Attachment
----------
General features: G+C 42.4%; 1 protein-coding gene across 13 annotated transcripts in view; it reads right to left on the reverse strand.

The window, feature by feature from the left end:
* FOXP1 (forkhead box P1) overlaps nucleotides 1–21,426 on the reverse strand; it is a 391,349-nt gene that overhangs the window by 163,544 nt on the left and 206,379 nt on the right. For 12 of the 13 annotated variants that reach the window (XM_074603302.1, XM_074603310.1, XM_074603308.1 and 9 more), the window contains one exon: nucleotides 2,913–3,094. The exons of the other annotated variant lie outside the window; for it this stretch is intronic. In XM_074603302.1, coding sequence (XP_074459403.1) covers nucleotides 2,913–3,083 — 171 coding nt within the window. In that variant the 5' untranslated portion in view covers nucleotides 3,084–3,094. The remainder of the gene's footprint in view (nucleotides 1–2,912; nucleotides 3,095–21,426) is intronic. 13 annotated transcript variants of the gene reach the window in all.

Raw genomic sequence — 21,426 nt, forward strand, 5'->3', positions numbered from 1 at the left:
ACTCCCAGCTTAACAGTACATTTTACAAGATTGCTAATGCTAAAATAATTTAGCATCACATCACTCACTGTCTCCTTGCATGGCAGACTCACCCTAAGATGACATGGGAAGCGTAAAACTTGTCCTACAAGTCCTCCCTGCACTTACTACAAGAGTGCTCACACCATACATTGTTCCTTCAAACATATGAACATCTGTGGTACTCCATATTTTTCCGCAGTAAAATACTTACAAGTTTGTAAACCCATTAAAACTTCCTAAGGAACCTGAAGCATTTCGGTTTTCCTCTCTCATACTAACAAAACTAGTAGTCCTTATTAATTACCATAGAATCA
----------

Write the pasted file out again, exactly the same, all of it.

General features: G+C 42.4%; 1 protein-coding gene across 13 annotated transcripts in view; it reads right to left on the reverse strand.

The window, feature by feature from the left end:
* FOXP1 (forkhead box P1) overlaps nucleotides 1–21,426 on the reverse strand; it is a 391,349-nt gene that overhangs the window by 163,544 nt on the left and 206,379 nt on the right. For 12 of the 13 annotated variants that reach the window (XM_074603302.1, XM_074603310.1, XM_074603308.1 and 9 more), the window contains one exon: nucleotides 2,913–3,094. The exons of the other annotated variant lie outside the window; for it this stretch is intronic. In XM_074603302.1, coding sequence (XP_074459403.1) covers nucleotides 2,913–3,083 — 171 coding nt within the window. In that variant the 5' untranslated portion in view covers nucleotides 3,084–3,094. The remainder of the gene's footprint in view (nucleotides 1–2,912; nucleotides 3,095–21,426) is intronic. 13 annotated transcript variants of the gene reach the window in all.

Raw genomic sequence — 21,426 nt, forward strand, 5'->3', positions numbered from 1 at the left:
ACTCCCAGCTTAACAGTACATTTTACAAGATTGCTAATGCTAAAATAATTTAGCATCACATCACTCACTGTCTCCTTGCATGGCAGACTCACCCTAAGATGACATGGGAAGCGTAAAACTTGTCCTACAAGTCCTCCCTGCACTTACTACAAGAGTGCTCACACCATACATTGTTCCTTCAAACATATGAACATCTGTGGTACTCCATATTTTTCCGCAGTAAAATACTTACAAGTTTGTAAACCCATTAAAACTTCCTAAGGAACCTGAAGCATTTCGGTTTTCCTCTCTCATACTAACAAAACTAGTAGTCCTTATTAATTACCATAGAATCA